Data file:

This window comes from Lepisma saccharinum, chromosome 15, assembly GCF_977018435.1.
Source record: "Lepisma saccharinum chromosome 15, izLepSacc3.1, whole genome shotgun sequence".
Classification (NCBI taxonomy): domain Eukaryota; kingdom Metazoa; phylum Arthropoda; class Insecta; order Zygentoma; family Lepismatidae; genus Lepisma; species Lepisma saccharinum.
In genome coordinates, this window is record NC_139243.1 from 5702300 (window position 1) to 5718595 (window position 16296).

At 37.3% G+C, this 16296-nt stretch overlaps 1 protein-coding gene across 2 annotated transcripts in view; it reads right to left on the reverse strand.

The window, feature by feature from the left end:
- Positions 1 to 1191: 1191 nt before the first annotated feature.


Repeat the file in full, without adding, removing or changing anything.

This window comes from Lepisma saccharinum, chromosome 15, assembly GCF_977018435.1.
Source record: "Lepisma saccharinum chromosome 15, izLepSacc3.1, whole genome shotgun sequence".
Classification (NCBI taxonomy): domain Eukaryota; kingdom Metazoa; phylum Arthropoda; class Insecta; order Zygentoma; family Lepismatidae; genus Lepisma; species Lepisma saccharinum.
In genome coordinates, this window is record NC_139243.1 from 5702300 (window position 1) to 5718595 (window position 16296).

At 37.3% G+C, this 16296-nt stretch overlaps 1 protein-coding gene across 2 annotated transcripts in view; it reads right to left on the reverse strand.

The window, feature by feature from the left end:
- Positions 1 to 1191: 1191 nt before the first annotated feature.